You probably didn’t notice much of it until after it happened. That is to say you noticed it, but now you are somewhat struck by it.
Sprinklers came on every morning, right on schedule.
Your neighbor walked his two dogs up the block, and back down the block; their little dachshund legs trotted at what seemed to be 100 times faster than their owner’s.
The local coffee shop was filled with folks. A few older customers actually talked to one another. Most people’s noses were stuck in a device, headphones on. The only real cacophony came from behind the counter as workers swiftly created milkshakes with a shot of espresso in it.
The train arrived, then people flowed out of it onto the platform and onto the street. They were headed someplace specific. You didn’t know where they were all going, but you knew they were going to an exact longitude and latitude and they had to be there at a certain time. Their gait suggested purpose and resolve.
Friends would look at the news online, browsing through Pulse, Flipboard or any of a million other data aggregators, and weigh in with morning comments on all things political and cultural. You noticed happy birthday wishes and could tell immediately who their real “friends” were.
Maybe you walked by an actual television at some point. The largely cliché and eternally cherry anchors greeted each other with faux smiles before launching into familiar accounts of local thuggery, bedlam and carnage.
You might have noticed a Google traffic map showing the choke points of the commute, or you heard a radio or TV reporter deliver the latest examples of motor vehicle operator error wrecking it for everybody else.
What made it worse was the behavior of the people in your own home. Whether they were children or adults, they too moved with purpose and momentum. They had things to do, people to see and places to go.
Not you. Not on this day.
You lost your job a few days ago.
The world didn’t stop and take notice.
What happened to you a few days ago throttled back your daily routine and momentum. It was just last week that you were that woman pouring out of the train. You were that guy in the coffee shop reading Flipboard. You walked with purpose, like the rest of them.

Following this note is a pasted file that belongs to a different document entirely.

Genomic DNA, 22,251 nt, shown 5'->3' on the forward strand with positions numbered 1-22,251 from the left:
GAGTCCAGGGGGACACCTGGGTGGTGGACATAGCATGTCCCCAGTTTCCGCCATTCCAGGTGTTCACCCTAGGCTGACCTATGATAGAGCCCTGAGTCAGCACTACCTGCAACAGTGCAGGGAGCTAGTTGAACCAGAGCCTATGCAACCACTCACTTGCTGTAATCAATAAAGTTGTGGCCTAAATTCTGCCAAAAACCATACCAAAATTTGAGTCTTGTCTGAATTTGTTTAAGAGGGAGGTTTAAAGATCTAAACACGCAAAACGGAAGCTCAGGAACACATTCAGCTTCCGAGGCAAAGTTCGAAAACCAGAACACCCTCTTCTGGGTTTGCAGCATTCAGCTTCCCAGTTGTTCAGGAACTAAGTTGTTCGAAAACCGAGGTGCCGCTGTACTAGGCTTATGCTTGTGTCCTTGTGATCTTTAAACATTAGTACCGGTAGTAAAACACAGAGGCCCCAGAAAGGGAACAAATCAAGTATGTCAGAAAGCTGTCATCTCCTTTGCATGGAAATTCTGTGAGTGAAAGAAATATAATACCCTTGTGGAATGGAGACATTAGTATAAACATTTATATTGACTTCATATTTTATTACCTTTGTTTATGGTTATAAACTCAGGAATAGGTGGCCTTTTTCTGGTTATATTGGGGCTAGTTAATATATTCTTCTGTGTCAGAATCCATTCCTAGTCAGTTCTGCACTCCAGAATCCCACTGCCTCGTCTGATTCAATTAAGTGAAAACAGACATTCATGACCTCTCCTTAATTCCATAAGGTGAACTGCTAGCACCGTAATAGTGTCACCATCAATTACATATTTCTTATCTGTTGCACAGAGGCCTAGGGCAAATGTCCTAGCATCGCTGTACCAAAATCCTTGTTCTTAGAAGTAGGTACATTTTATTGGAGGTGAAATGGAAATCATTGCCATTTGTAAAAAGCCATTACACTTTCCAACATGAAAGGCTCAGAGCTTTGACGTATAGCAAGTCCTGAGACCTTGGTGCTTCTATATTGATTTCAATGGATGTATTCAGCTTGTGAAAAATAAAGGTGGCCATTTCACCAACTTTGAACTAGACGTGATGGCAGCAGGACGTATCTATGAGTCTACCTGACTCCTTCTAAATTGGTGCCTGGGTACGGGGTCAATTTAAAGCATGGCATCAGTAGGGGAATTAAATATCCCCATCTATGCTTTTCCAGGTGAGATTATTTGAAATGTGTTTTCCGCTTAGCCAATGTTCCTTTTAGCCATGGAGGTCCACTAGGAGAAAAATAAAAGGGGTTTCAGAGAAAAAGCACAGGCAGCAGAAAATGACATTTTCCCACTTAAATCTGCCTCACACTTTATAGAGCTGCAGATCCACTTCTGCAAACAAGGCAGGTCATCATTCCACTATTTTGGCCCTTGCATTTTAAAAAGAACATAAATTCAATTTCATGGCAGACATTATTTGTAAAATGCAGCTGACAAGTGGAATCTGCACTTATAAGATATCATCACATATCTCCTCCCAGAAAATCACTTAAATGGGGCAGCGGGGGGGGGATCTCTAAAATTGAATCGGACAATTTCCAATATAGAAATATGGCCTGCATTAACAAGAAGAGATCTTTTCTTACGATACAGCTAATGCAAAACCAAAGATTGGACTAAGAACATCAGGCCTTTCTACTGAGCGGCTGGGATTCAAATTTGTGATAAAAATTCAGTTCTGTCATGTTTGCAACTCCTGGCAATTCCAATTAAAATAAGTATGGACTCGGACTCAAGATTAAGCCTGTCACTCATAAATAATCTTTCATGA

Today, they all had somewhere to go, or so it seemed.
Even the sprinklers were on schedule.
The world didn’t stop and take notice of what happened to you. It might have seemed that you were the only human in your universe who didn’t have anywhere to go and nothing to do. You told yourself that you were an insignificant cog in the corporate wheel and your job vaporizing didn’t stop the CEO from buying a 100 dollar bottle of wine at the restaurant tonight. It didn’t stop anyone from altering their path. You were a pebble tossed into the pond, and your ripples didn’t capsize any vessels. The waves were too faint, too gentle. There are 7 billion people on earth and everyone was on the move and even the local panhandlers were posted up at their regular street corners and you had nothing.
They took it away from you, your purpose, your raison d’etre. They all have it and you don’t.
The world keeps turning for a reason. The planet is not done existing yet. It still has an atmosphere, gravity, a sun and a moon. The earth hasn’t completed its ultimate destiny. It still has a lot of stuff to do. We are polluting her, damaging her infrastructure, trampling on all her good intentions, yet she is resilient.
The world keeps spinning because she has not exhausted her options yet.
Neither have you.
John Scott is the National Online Learning Coordinator and a media history instructor at the School of Multimedia Communications, Academy of Art University, San Francisco. He also counsels clients and groups on the art of reinvention. His debut book Broken Glass and Barbed Wire will be released soon. Follow John on Twitter @johnscottsf.